Indianapolis didn’t have any glaring holes entering the draft, but they improved their depth on every level, so we’ll call that a big win. After trading out of the first round, the Colts added cornerback Rock Ya-Sin to improve their open-field tackling, a weak spot for last year’s secondary. Ben Banogu out of TCU has a high-ceiling, as he’s an athletic edge rusher who could see the field early on but will likely back up Jabaal Sheard or Justin Houston. Parris Campbell, as already mentioned, is a much-needed addition to what has been a very one-dimensional wide receiver group, and Bobby Okereke and Marvin Tell are high-upside picks that will push Anthony Walker and Malik Hooker, respectively, for reps earlier than expected.

Tennessee made their mark in the first round by taking Jeffery Simmons with the 19th pick, a top-five talent that fell due to an ACL tear that will keep him out of 2019 action for a while, and an assault charge picked up in high school that took him off some teams’ draft boards entirely. In the second round, the Titans grabbed A.J. Brown, who will start opposite Corey Davis. They followed that pick with the selection of Nate Davis, who should be a day-one starter at right guard, in the third frame. From day three, Amani Hooker, D’Andre Walker and David Long should provide quality depth and could develop into potential starters down the road.

As for the Texans, they targeted their needs a little too aggressively on days one and two. First-round pick Tytus Howard probably could’ve been had in round three, or round two at the very least, and Max Scharping was a similar reach in the second round. Houston’s top priority this offseason was improving the league’s worst offensive line at all costs. Despite putting high draft capital towards this goal, it’s unclear whether the unit in question improved at all, or at least on paper. This Texans’ draft had a couple of bright spots in cornerback Lonnie Johnson, tight end Kahale Warring and defensive end Charles Omenihu, but an inability to acquire any surefire starters across an entire class is holding them back from a better review. All in all, every AFC South team is poised to make a deep playoff run in 2019, thanks in part to some solid showings at the draft. Three of four AFC South teams killed it this year, and the fourth hopes to prove us all wrong.


Best Draft based on value: Washington Redskins

Round 1, pick 15: Dwayne Haskins, QB, Ohio State

Round 1, pick 26: Montez Sweat, DL, Mississippi State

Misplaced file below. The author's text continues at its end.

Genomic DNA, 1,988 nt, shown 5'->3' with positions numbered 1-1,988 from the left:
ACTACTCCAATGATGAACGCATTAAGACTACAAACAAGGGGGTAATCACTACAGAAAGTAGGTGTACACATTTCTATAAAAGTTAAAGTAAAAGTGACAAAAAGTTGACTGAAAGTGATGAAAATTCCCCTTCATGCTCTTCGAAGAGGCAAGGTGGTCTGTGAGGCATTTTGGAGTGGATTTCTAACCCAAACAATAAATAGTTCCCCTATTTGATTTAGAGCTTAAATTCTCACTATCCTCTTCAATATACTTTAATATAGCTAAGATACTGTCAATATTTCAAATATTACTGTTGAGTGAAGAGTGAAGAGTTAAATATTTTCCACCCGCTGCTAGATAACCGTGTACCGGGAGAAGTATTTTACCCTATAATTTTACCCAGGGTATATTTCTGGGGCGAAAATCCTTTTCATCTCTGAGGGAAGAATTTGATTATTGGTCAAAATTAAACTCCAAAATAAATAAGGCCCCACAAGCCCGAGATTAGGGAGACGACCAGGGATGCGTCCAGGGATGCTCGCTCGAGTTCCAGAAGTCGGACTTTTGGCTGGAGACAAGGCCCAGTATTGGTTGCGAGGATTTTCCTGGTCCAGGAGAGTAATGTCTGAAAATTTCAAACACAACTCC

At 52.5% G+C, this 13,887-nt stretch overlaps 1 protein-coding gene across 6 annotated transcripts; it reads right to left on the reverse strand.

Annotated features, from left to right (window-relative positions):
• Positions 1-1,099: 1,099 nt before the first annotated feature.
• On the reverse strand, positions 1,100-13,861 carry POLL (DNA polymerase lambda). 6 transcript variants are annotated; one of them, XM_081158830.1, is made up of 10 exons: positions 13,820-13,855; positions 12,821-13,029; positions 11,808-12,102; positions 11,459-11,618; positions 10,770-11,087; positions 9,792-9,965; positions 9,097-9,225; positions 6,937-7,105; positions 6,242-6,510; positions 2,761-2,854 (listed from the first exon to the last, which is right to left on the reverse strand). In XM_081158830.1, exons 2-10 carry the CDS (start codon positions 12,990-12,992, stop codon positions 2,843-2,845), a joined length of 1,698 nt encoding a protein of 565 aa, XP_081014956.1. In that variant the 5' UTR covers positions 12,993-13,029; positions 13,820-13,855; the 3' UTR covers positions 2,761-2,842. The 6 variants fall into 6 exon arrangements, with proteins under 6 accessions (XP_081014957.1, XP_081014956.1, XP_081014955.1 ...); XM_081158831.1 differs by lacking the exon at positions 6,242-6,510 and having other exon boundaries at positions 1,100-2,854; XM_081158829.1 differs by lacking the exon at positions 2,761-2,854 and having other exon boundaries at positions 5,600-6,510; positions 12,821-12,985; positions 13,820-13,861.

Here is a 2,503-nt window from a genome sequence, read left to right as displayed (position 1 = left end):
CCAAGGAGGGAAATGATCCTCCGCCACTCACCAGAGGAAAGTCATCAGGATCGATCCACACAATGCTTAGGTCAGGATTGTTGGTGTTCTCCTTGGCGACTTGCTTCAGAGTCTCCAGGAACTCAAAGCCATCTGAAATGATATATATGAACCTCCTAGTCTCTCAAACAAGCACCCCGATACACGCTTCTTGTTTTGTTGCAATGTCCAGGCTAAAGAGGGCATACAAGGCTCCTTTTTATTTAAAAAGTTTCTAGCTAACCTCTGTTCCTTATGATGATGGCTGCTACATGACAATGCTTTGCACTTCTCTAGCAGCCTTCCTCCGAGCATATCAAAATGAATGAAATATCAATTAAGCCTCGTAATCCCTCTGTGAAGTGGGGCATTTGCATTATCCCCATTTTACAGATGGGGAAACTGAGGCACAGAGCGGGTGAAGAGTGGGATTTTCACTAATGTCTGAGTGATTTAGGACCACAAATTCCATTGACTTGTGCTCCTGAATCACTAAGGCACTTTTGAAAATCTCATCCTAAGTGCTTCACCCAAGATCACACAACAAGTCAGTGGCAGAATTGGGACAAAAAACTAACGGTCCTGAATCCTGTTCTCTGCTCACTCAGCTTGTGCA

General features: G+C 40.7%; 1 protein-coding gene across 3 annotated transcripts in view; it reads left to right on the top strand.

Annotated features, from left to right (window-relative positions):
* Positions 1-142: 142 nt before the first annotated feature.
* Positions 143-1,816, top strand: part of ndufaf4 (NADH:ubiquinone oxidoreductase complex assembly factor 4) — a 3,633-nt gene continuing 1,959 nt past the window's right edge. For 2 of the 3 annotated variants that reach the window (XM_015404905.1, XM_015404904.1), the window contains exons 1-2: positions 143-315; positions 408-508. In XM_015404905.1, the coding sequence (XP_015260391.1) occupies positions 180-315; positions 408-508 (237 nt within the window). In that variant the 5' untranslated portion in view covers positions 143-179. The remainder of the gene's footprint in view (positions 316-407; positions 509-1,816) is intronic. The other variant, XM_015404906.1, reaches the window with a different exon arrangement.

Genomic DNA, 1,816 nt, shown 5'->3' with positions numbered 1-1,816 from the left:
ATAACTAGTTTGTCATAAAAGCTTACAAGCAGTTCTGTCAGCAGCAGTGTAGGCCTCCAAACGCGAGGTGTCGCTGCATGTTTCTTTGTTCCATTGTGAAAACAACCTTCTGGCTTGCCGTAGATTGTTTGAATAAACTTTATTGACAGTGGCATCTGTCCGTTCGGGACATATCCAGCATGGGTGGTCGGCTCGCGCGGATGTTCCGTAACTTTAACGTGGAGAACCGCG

Round 3, pick 76: Terry McLaurin, WR, Ohio State

Round 4, pick 112: Bryce Love, RB, Stanford

Round 4, pick 131: Wes Martin, G, Indiana

Round 5, pick 153: Ross Pierschbacher, C, Alabama

Round 5, pick 173: Cole Holcomb, LB, North Carolina

Round 6, pick 206: Kelvin Harmon, WR, North Carolina State

Round 7, pick 227: Jimmy Moreland, CB, James Madison

Round 7, pick 253: Jordan Brailford, DE, Oklahoma State

The Redskins were among the favorites to trade up with the Jets to take Dwayne Haskins ahead of the Raiders, Giants, Broncos, Bengals and Dolphins. Instead, they stood pat with the 15th overall selection and still got their man. Washington’s interest in Haskins was obvious, and the Maryland native would’ve been worth the move up for, so this was almost too good to be true.

Using a fraction of the draft capital they saved by not trading up for Haskins, the Redskins were able to move back into the tail end of the first round and picked up sliding top-ten talent Montez Sweat, who will likely be a day-one starter on the edge and replace the departed Preston Smith. Ohio State wideout Terry McLaurin wasn’t a wow pick, per se, but the foresight to pair a rookie quarterback with a receiver he already has some chemistry with can’t be overstated.

Bryce Love is a boom-or-bust speedy back who could start if Derrius Guice can’t make a full recovery from a knee injury, and Pierschbacher is a big-program starter who could provide good depth when paired with Wes Martin on the interior of an offensive line that lost some contributors in free agency (most notably Shawn Lauvao and Ty Nsekhe). Both will compete with Ereck Flowers for the starting left guard spot. Kelvin Harmon was one of my favorite picks of the draft, as he came in with a few first-round grades and seemed like a day two lock. Washington’s receiving corps needed an overhaul, and they got two good pieces at a tremendous discount.


Best Draft based on need: Buffalo Bills

Round 1, pick 9: Ed Oliver, DT, Houston

Round 2, pick 38: Cody Ford, G, Oklahoma

Round 3, pick 74: Devin Singletary, RB, Florida Atlantic

Round 3, pick 96: Dawson Knox, TE, Mississippi

Round 5, pick 147: Vosean Joseph, LB, Florida

Round 6, pick 181: Jaquan Johnson, S, Miami

Round 7, pick 225: Darryl Johnson, DE, North Carolina A&T

Round 7, pick 228: Tommy Sweeney, TE, Boston College

The Bills needed to strike gold in this year’s draft, regressing to 6-10 after making the playoffs for the first time since 1999 a season ago. They did just that, picking up five potential starters with their first five picks.